Today, I'm reviewing the drama, The Country Girl (1954), starring William Holden (left), Grace Kelly, and Bing Crosby.
This article is part of The Second Golden Boy Blogathon: A William Holden Celebration hosted by The Wonderful World of Cinema.
The Academy Award-winning drama, The Country Girl (1954), allowed William Holden to show-off his serious acting chops by playing a frustrated theatrical director who must battle an alcoholic actor (Bing Crosby) and his controlling wife (Grace Kelly).
The Country Girl begins when theatrical director Bernie Dodd (Holden) hires a washed-up singing star star, Frank Elgin (Crosby,) to play the lead in an Oklahoma-esque musical called, This Land Is for Us. Frank has been on a career decline since his young son (Jon Provost) was killed in a car accident several years ago, and he has trouble with everything from showing up on time to remembering his lines. At first, Bernie blames Frank's unprofessionalism on the controlling behavior of his tightly wound wife, Georgie (Kelly). However, once Bernie gets to know the couple better, he finds out that all of Frank's tales of woe are not necessarily true.
The Country Girl is based on a 1950 Tony Award-winning play by Clifford Odets that was adapted for the screen by director George Seaton (Ironically, Holden's breakthrough role was in the 1939 adaptation of Odets' play, Golden Boy). Seaton cast Holden and Crosby, who were two of Paramount Pictures' biggest stars for the male leads, but Kelly, who was under contract to MGM, had to fight to get the role after Jennifer Jones dropped out because of pregnancy.
The result was a box-office hit that earned piles of critical plaudits. The usually hard-to-please critic Bosley Crowther of The New York Times penned a rare rave review that singled out Crosby's emotionally honest performance for special praise. The Country Girl was nominated for seven Oscars and took home two awards. Seaton won for best adapted screenplay and Kelly, in a surprise win, took home the best actress trophy, which was presented to her by a delighted Holden.
|William Holden congratulates Grace Kelly on her Academy Award for The Country Girl (1954).|
Second, Holden appeared on the "Hollywood at Last!" episode of I Love Lucy to promote The Country Girl. He mentions the film in the famous scene where Lucy disguises her appearance after an embarrassing run-in with Holden at the Brown Derby restaurant (click here to watch).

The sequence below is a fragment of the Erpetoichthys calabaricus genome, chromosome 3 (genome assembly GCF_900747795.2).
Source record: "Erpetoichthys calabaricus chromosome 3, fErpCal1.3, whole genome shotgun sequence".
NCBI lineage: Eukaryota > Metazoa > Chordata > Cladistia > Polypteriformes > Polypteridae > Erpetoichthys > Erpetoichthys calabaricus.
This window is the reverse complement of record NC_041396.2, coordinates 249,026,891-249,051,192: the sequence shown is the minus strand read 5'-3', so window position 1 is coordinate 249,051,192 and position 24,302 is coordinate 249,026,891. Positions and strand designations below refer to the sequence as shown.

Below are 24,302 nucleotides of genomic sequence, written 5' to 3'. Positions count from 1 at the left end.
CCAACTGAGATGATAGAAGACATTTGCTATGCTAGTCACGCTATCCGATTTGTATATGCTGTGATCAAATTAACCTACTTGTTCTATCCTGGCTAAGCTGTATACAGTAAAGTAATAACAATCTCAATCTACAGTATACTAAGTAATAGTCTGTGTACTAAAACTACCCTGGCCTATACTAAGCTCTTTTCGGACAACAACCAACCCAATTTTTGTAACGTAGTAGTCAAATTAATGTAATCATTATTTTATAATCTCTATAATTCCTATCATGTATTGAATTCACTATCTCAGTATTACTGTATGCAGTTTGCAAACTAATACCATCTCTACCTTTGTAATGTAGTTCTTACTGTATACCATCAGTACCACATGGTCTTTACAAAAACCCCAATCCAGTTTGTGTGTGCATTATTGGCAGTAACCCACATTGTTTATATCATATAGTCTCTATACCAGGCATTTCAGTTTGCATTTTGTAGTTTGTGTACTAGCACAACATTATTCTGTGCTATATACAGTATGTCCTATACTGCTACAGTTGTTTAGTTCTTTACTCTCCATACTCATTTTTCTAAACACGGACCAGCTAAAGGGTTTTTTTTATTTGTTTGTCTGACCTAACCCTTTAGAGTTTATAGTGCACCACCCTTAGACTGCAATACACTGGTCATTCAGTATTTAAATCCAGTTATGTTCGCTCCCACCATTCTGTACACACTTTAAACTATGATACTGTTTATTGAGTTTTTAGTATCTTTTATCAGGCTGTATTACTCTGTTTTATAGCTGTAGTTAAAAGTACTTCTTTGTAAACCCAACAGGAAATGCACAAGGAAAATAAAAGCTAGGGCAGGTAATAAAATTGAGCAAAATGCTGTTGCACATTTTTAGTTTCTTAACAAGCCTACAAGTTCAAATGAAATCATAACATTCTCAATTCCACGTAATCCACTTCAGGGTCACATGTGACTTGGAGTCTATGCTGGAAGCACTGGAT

However, all of these issues have somewhat obscured the considerable artistic merits of The Country Girl. Both Crosby and Kelly give sensational performances. The beautiful actress sheds her glamorous image to play a bitter and defeated middle-aged housewife, while Crosby leaves behind his genial crooner persona to play a cowardly drunk who uses both his son's tragic death and his wife's difficult nature to absolve himself of any responsibility at all. In fact, both actors' searing performances make the film's production code-approved happy ending seem very unrealistic.
While most of the critics gave their acting plaudits to Crosby and Kelly, Holden is also quite good in a performance that required him to put a new twist on the time-honored Hollywood role of the obsessively demanding theatrical director. The chain-smoking Bernie, who barks orders like Warner Baxter in 42nd Street (1933) and plays mind games worthy of Anton Walbrook in The Red Shoes (1948), becomes almost an amateur psychiatrist to Frank and Georgie. He conjoles, argues, counsels, and threatens until, in the end, he finally gets what he wants: The chance to put on a hit Broadway show.
In between all of the dramatics, Crosby is actually in fine voice throughout The Country Girl (1954). I'll leave you with Bing crooning "The Search Is Through" in a flashback scene.
You can check out my review from last year's Golden Boy blogathon here. It's about Holden's other film with Kelly, The Bridges at Toko-Ri (1954).
The Country Girl is available on DVD and video on demand.